Russ told his mom to buy me binoculars and a field guide for Christmas in 1974, but she did much more than just that to get me started birding. She took me to lots of birding spots in Chicago, such as the Morton Arboretum, the Little Red Schoolhouse and Crabtree Nature Centers, Baker’s Lake, and various forest preserves. She never kept a life list of her own birds, but she was wonderfully happy whenever I got a lifer. After she and Russ’s dad bought their place in Port Wing, during the time they were fixing it up and then after they moved there, I’d come visit to take long walks through the best habitats, and she was always ready to sit down and hear about the birds I’d seen and heard. She also kept me apprised of all the birds she was getting at her feeders.

From the moment I started producing "For the Birds" in 1986, Helen was my most faithful listener. She especially enjoyed when I referred on the air to my father-in-law as the president of the Port Wing Blue Jay Haters. She continued listening every morning on KUMD until just a few years ago, when her poor hearing made it too frustrating.

Port Wing Blue Jay Haters

I was never a very good day-to-day cook, so for the most part, Russ took over that responsibility. I very clearly didn’t fit his mom’s idea of a housewife, but she never seemed to expect me to be one. Indeed, one time when she and I went to lunch at her friend's house, Helen carried in a bunch of stuff and handed me the container with her freshly-baked cookies. Her friend took them at the door and said they looked wonderful. "Did you bake them, Laura?" Before I could say a word, Helen jumped in and said, "Of course not! Laura has too many important things to do with her life than sit around baking cookies!"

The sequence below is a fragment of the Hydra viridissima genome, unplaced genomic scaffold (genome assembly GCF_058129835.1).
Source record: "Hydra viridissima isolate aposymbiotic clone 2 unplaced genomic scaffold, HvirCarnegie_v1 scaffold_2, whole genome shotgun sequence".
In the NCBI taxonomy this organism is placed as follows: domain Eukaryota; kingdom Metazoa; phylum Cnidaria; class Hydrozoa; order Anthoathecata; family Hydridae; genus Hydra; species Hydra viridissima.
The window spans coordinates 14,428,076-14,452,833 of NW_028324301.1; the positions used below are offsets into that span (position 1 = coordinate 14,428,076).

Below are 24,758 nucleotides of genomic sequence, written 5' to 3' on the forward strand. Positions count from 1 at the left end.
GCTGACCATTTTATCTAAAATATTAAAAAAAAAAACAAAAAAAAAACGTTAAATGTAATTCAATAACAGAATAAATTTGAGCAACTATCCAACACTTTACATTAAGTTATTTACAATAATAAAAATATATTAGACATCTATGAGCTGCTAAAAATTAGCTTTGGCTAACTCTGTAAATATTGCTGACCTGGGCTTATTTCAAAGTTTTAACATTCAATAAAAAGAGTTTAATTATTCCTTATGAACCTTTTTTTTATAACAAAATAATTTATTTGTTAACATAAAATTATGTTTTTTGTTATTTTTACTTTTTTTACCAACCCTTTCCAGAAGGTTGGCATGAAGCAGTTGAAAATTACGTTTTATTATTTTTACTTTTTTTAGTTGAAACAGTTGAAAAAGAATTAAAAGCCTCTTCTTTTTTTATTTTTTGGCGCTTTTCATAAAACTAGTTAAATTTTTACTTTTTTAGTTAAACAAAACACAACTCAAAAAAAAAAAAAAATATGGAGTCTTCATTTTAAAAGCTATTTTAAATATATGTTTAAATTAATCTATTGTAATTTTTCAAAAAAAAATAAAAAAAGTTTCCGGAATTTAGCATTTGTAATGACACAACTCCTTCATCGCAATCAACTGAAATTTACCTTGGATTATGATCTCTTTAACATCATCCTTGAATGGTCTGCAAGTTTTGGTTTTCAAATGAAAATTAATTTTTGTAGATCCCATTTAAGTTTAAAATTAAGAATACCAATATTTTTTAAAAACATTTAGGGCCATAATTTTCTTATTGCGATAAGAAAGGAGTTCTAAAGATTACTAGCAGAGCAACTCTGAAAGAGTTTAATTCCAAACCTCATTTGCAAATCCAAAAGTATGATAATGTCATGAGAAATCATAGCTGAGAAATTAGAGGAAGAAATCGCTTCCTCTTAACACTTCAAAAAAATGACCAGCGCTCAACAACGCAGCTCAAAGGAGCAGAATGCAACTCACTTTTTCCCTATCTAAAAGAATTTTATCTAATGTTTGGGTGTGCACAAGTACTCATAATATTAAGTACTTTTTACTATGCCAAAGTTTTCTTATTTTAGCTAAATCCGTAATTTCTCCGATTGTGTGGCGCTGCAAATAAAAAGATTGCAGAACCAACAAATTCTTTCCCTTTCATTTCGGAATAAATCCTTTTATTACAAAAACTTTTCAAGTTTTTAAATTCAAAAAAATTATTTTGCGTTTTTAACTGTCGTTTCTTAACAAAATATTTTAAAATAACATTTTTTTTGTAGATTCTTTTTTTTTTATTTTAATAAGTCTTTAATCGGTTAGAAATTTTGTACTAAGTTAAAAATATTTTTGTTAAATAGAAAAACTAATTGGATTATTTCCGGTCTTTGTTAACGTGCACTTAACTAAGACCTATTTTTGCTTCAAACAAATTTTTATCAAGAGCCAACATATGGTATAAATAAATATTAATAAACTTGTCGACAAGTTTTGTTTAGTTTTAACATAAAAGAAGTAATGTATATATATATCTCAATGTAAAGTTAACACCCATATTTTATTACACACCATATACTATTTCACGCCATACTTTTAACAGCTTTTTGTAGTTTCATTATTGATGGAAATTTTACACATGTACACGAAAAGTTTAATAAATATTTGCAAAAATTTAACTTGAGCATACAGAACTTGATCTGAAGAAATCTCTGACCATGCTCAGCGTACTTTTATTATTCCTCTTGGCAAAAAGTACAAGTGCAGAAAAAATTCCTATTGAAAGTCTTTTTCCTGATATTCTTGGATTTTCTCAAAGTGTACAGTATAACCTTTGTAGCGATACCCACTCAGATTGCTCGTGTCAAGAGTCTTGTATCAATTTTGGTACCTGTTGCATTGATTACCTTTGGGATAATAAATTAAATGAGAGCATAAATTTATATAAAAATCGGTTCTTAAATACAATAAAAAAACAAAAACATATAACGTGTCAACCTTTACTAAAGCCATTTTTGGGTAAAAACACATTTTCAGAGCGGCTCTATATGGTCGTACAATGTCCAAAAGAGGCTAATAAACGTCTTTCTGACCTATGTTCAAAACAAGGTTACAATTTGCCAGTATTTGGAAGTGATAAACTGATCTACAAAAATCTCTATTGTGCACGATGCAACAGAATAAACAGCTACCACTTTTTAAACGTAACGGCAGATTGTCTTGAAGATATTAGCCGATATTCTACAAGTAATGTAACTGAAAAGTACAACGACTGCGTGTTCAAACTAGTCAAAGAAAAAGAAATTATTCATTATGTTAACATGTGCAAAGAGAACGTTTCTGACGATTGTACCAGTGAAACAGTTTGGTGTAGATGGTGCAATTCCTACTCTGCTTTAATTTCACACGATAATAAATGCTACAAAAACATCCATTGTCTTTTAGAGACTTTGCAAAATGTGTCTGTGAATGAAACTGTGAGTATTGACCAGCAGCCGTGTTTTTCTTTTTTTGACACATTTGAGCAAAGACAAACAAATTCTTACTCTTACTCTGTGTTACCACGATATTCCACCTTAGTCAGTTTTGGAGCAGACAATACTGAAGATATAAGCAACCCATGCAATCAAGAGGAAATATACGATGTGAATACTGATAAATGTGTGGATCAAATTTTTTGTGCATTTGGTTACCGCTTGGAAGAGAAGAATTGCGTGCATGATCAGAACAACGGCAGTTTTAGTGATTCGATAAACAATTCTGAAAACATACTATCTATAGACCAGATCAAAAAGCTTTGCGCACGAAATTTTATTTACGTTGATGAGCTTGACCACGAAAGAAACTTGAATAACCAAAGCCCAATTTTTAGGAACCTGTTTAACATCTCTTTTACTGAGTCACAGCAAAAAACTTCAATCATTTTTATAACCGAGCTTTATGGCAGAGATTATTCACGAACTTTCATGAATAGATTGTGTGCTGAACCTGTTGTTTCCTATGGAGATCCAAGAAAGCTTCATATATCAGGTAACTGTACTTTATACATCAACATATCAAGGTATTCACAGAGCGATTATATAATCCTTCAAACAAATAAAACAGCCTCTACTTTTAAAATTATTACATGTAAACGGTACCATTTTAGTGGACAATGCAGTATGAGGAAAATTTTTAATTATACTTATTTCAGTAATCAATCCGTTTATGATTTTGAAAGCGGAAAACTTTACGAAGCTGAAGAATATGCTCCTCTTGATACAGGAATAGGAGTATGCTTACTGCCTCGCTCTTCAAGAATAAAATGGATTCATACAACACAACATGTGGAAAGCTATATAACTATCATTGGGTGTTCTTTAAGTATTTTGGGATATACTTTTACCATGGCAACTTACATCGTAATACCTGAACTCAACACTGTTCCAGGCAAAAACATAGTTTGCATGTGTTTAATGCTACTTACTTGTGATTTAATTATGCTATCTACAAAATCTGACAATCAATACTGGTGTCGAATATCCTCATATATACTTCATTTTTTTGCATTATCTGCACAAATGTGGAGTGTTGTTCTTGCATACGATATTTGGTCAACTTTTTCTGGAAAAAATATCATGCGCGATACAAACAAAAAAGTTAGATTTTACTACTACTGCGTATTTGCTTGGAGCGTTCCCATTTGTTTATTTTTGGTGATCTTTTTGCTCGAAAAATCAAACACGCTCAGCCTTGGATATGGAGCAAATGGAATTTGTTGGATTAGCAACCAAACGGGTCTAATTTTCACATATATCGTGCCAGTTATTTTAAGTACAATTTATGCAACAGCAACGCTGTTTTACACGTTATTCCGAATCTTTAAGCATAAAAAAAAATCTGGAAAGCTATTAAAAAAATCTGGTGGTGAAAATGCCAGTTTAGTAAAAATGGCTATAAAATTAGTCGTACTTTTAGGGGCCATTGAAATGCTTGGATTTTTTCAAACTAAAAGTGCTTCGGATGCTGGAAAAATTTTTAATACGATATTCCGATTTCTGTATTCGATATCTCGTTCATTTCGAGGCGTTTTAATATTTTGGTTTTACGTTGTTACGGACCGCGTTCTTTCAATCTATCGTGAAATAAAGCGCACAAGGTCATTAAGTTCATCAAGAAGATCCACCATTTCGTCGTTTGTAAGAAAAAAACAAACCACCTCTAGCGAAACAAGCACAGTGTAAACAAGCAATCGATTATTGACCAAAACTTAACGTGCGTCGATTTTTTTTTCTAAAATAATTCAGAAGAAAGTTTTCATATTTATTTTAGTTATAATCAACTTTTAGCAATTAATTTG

As far as domestic skills go, she considered me her adorably ditzy daughter-in-law, and over the years, I could sometimes see a little smile on her face when I messed up some simple homey task. I probably had that same smile on my face when she misidentified a bird. We were wonderfully well suited, fond of each other not despite one another’s shortcomings, but somehow because of them.

My mother-in-law and me
Helen and me in 2014 at the Port Wing Fall Festival